James Knightly sent in this commercial he did for a 57-foot catamaran — and indeed it sounds like a dream gig – something I think we'd all like to try our hands at… filming for several days in an ideal setting!
Bonus… he got to shoot it with a Canon EOS C100
Soterion: Your Adventure Awaits
Now this was a fun shoot. How could it not be?
My mission was to create a commercial for a 57-foot catamaran that does private week-long charters in the British Virgin Islands. Good start, right? Oh also, the owner graciously gave me almost unlimited creative freedom with it- there were no stipulations. The video would play on the boat's website and possibly other chartering companies' sites. He wanted a 2 +/- minute version and a 30 second version.
As I began thinking about how I would approach it, the two most important things to me were:
1) I didn't want the Islands to seem unreal, I wanted them to feel “attainable,” almost “relatable.” Growing up, whenever I saw pictures of the Caribbean, I always assumed the pictures where doctored- the green picturesque water, the palm trees, the hammocks on the beach. Nothing could really look like that. When I traveled there a year or so ago on a separate trip, I realized that the water was actually that color. However, the pictures I had seen were always overly saturated and contrasty.
I wanted to earn the viewer's trust from the very first shot by being honest about how things actually look. I shot Canon Log, so I had to add back in the contrast and saturation in color grading, but I was very careful about how much I dialed in. Accurate, not enhanced. I hope this comes through in the overall look.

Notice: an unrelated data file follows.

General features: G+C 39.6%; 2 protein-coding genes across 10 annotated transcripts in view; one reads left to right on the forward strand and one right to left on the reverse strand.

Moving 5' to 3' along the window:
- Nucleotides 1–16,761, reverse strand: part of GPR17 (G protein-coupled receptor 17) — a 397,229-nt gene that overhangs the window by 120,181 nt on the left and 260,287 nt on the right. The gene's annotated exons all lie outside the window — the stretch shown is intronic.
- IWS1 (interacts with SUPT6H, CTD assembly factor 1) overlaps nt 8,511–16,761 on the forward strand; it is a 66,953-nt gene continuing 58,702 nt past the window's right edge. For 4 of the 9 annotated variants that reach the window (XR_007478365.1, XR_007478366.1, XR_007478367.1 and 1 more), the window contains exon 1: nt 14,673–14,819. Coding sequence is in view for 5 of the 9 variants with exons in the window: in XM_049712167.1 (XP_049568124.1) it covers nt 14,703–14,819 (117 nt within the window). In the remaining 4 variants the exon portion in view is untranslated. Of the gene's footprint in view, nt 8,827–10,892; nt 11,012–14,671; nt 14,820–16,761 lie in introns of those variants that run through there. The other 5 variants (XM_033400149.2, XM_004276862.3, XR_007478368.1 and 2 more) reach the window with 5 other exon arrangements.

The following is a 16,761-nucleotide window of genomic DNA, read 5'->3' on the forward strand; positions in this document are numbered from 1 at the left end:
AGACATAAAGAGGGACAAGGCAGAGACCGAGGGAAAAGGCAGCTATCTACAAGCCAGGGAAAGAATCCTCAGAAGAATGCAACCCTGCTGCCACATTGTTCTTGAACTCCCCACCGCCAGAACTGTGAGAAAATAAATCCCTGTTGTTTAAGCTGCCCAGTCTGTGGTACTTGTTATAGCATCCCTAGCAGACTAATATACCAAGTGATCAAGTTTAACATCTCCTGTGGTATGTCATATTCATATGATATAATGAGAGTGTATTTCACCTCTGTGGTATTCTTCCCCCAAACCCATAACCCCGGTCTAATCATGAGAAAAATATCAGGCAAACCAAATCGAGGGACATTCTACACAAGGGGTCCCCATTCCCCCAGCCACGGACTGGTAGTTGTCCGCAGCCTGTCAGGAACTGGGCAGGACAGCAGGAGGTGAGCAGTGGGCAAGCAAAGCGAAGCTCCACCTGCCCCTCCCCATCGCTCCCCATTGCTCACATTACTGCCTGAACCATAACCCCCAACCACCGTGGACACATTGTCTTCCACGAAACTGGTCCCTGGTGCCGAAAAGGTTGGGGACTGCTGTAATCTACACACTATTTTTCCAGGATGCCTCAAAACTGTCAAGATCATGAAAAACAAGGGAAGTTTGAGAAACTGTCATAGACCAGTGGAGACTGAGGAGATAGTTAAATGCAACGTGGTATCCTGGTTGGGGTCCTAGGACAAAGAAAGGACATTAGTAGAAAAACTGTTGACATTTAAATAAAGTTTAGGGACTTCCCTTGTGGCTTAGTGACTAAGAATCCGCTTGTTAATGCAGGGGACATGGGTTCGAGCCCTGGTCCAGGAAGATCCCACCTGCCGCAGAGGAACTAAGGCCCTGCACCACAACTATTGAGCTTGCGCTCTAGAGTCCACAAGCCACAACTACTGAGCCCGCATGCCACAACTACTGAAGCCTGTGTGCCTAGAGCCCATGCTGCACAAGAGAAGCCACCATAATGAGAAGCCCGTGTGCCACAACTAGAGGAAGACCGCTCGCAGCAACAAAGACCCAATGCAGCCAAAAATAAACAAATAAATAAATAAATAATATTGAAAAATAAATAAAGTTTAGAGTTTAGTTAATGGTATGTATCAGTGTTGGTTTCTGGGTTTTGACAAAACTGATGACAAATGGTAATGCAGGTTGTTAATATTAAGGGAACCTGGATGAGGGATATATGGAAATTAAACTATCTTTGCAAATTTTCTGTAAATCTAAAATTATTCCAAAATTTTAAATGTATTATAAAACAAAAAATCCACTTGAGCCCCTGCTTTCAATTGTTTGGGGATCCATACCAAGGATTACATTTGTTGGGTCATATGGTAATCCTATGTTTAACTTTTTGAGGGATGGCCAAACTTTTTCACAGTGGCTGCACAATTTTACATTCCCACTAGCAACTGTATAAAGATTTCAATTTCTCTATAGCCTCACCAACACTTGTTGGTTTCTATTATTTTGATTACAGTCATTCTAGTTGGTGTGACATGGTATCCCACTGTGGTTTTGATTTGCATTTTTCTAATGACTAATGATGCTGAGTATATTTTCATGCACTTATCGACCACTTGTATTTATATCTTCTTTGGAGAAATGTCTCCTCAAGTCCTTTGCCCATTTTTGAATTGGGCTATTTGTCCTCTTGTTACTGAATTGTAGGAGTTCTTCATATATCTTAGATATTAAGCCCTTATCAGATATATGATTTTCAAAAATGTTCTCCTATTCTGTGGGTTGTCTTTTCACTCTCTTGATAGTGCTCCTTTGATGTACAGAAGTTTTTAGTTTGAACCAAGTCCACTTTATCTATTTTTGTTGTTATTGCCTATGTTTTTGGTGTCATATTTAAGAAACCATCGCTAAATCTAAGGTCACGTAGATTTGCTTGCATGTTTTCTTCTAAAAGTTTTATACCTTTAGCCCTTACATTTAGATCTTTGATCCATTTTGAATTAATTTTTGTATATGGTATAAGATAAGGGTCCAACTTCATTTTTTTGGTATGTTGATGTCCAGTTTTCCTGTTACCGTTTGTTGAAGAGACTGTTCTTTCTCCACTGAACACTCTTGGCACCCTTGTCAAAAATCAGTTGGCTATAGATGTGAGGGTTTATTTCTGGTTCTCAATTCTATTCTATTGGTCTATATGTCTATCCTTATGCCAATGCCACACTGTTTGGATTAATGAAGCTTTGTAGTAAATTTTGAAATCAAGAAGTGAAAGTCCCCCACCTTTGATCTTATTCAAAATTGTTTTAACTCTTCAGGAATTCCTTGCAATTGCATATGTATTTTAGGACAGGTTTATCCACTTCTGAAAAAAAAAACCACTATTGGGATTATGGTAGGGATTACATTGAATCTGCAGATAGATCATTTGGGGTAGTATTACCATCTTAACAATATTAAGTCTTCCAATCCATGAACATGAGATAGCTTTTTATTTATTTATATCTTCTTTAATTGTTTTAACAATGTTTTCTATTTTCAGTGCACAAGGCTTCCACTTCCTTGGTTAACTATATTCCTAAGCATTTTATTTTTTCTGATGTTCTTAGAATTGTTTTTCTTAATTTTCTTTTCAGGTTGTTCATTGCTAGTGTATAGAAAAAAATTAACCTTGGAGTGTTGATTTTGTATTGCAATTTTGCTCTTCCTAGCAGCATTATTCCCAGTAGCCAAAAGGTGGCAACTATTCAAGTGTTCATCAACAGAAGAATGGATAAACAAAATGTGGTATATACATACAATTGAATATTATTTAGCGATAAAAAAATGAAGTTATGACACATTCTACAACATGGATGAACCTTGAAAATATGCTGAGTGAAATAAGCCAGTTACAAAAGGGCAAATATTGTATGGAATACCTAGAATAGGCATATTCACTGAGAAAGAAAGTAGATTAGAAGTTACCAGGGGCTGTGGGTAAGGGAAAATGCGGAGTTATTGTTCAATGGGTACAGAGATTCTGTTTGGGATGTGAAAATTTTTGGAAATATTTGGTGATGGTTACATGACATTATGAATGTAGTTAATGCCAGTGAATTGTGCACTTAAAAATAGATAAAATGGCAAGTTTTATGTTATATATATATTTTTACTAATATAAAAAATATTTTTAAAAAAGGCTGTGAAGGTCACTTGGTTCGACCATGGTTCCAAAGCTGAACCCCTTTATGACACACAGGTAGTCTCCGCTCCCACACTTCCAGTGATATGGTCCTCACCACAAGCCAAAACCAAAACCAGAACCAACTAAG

2) I wanted this to feel like the boat was a character- the viewer's “noble steed” or tour guide. It enables you to take this journey. I was nervous about this approach because I purposefully did not shoot much of the boat's interior. On the last day, I shot one of the cabins but knew I'd never use the footage. It felt way too much like a real estate video with slow tilts and pans. “Here's the dining room, here's the spacious living room, etc.” It had to be about where the boat could take you, what it enabled you to do. Time will tell if this approach drives business or if I should have made a cheesy sunset montage instead
I shot with my Canon C100 and Nikkor primes- 20, 35, and 55 macro. I also had a 70-200 2.8 is. More than half the shots were recorded to a Pix 240. When I was concerned about weight or speed, I'd forego the Pix and just shoot internally. Most underwater shots were done by my great friend and collaborator, Kenny Abbott, with his GoPro Hero 3. I shot Canon Log, he shot in ProTune. The GoPro footage required a good deal of grading to match color, but the 2.7K was a joy to have.
(cover photo credit: snap from the video)